Yesterday, the United States Supreme Court issued a unanimous decision in Thompson v. North American Stainless, LP, 2011 U.S. LEXIS 913 (Jan. 24, 2011), holding that an employee fired because his fiancée accused their mutual employer of discrimination may maintain a retaliation claim against the employer under Title VII of the Civil Rights Act of 1964, 42 U.S.C. § 2000e et seq. ("Title VII").

Title VII prohibits an employer from discriminating against an employee "because he has opposed any practice made an unlawful employment practice" under Title VII or "has made a charge" under Title VII. The statute allows a "person claiming to be aggrieved" to file a charge of discrimination with the Equal Employment Opportunity Commission ("EEOC"). If the EEOC declines to take action, the statute permits "the person claiming to be aggrieved ... by the alleged unlawful employment practice" to file a lawsuit against the employer.

The Facts

Defendant North American Stainless, LP ("NAS") employed plaintiff Eric Thompson and his fiancée, Miriam Regalado. In February 2003, the EEOC notified NAS that Regalado had filed a charge of sex discrimination against the company. Three weeks after receiving the notice, NAS fired Thompson.

Thompson filed an EEOC charge of discrimination against NAS and ultimately filed a lawsuit in the U.S. District Court for the Eastern District of Kentucky. Thompson claimed that NAS had violated Title VII by terminating his employment in retaliation for Regalado filing a discrimination charge against the company.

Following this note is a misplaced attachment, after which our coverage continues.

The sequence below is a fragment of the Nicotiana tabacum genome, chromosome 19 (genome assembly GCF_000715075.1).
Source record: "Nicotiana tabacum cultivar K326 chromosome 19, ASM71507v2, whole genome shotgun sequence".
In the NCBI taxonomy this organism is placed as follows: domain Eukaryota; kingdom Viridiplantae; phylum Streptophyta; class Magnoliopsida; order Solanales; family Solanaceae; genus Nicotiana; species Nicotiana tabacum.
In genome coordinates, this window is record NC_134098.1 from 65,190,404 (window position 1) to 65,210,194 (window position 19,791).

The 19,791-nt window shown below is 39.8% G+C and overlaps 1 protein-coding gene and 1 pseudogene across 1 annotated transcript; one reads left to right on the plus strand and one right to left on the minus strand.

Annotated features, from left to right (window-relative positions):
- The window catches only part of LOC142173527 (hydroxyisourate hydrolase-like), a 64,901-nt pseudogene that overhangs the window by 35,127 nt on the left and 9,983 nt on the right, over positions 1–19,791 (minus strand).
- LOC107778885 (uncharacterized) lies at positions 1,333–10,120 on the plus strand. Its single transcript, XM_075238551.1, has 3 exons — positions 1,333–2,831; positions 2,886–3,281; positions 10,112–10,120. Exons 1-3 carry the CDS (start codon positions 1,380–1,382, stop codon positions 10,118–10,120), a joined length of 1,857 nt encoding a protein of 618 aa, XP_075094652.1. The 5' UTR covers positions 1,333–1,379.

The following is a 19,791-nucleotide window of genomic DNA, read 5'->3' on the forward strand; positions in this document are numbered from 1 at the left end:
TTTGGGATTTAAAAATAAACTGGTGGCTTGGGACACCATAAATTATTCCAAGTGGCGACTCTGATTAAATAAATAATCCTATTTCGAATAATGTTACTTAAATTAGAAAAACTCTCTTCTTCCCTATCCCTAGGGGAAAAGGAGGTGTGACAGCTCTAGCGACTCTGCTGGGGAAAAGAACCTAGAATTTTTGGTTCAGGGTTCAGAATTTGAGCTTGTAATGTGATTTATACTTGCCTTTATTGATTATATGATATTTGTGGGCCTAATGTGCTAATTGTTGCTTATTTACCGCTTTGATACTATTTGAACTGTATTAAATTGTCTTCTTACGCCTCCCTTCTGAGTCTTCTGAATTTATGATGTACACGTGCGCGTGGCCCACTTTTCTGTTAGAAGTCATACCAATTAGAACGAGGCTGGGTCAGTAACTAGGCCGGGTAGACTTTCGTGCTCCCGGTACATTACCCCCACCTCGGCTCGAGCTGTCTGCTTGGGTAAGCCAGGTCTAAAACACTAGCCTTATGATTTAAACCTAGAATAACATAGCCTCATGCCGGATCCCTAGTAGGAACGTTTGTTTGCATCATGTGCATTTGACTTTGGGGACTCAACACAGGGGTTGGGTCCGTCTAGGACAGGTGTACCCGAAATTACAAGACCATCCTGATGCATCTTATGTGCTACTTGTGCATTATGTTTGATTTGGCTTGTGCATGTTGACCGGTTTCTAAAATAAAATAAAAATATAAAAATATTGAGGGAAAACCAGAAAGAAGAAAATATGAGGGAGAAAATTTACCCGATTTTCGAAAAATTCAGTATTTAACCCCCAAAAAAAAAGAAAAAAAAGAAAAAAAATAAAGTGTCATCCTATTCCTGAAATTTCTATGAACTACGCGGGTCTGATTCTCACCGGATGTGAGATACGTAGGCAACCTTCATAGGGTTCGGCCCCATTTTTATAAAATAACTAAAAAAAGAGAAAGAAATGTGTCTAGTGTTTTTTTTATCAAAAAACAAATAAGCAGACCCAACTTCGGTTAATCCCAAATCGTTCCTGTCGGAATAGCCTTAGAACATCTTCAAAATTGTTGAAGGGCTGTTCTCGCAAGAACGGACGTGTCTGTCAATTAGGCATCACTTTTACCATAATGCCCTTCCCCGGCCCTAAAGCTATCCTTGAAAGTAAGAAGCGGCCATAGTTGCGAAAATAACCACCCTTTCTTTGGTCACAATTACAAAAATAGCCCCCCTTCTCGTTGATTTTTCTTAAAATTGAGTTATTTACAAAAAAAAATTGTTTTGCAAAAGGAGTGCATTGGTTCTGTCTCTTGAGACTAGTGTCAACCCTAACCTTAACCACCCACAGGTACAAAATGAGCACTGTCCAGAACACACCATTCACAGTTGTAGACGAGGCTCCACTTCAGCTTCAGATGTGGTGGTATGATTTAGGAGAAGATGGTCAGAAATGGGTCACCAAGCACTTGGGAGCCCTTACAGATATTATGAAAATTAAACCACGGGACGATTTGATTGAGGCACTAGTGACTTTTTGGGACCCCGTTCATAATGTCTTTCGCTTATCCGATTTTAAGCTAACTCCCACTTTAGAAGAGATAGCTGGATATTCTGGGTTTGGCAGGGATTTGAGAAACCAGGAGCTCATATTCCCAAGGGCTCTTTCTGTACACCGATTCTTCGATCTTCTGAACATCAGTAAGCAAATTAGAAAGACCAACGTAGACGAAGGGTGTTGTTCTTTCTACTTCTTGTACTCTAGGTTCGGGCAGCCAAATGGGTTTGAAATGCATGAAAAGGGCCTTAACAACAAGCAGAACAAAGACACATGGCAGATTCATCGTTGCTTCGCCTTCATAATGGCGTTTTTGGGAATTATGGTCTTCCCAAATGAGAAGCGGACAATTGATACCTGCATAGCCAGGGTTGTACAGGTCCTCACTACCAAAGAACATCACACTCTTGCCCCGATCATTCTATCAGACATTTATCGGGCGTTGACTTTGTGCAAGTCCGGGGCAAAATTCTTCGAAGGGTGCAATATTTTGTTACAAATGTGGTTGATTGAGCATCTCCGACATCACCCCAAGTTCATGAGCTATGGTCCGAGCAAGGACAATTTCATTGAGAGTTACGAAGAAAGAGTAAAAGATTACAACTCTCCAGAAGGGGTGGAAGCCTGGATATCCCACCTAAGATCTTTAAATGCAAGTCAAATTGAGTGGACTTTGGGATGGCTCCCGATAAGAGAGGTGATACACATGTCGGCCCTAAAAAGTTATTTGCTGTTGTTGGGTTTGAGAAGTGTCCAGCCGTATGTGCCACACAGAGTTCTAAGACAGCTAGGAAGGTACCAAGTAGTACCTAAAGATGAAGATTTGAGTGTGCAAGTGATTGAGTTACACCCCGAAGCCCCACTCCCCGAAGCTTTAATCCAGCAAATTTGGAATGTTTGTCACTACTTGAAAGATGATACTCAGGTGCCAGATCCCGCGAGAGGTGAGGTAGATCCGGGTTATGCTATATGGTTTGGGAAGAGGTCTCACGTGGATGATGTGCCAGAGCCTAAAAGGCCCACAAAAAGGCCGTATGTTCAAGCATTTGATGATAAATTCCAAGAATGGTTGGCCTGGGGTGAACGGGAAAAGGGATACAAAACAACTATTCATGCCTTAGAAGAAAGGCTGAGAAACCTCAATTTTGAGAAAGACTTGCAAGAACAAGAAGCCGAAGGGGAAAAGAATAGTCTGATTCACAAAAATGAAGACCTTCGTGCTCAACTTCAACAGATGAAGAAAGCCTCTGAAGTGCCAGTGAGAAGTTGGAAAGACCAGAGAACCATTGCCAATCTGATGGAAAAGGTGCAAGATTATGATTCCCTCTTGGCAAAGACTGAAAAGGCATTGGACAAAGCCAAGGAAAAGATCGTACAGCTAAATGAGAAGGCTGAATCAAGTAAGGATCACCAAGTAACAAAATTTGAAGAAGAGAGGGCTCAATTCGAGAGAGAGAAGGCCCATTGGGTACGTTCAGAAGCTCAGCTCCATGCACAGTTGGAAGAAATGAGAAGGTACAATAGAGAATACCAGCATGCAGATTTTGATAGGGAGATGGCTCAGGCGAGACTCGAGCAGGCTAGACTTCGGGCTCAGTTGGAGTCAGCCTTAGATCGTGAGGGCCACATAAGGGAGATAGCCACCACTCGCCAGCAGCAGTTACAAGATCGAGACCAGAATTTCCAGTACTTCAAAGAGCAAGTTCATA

The District Court

The district court granted summary judgment in favor of NAS, dismissing Thompson's lawsuit. In dismissing the lawsuit, the court concluded that Title VII "does not permit third party retaliation claims." Thompson appealed to the U.S. Court of Appeals for the Sixth Circuit.

The Sixth Circuit

The Sixth Circuit affirmed the dismissal of Thompson's lawsuit. The Court explained that because Thompson did not personally engage in any activity protected by Title VII - either on behalf of himself or Regalado - he is not subject to the protections of Title VII's anti-retaliation provision.

The Supreme Court

The U.S. Supreme Court granted Thompson's petition for writ of certiorari and reversed.

The Court first considered whether NAS's firing of Thompson constituted unlawful retaliation. In analyzing this issue, the Court compared Title VII's "substantive antidiscrimination provision," which bars discrimination with respect to the terms and conditions of employment, to Title VII's "antiretaliation provision," which bars retaliation generally, without specifying the particular "employer acts that are prohibited." Given this "textual distinction" and the Court's "understanding of the antiretaliation provision's purpose," the Court explained that the anti-retaliation provision is not limited to retaliatory actions that impact the terms and conditions of employment. Instead, the Court explained, "Title VII's antiretaliation provision prohibits any employer action" that may dissuade a "reasonable worker" from supporting or making a charge of discrimination.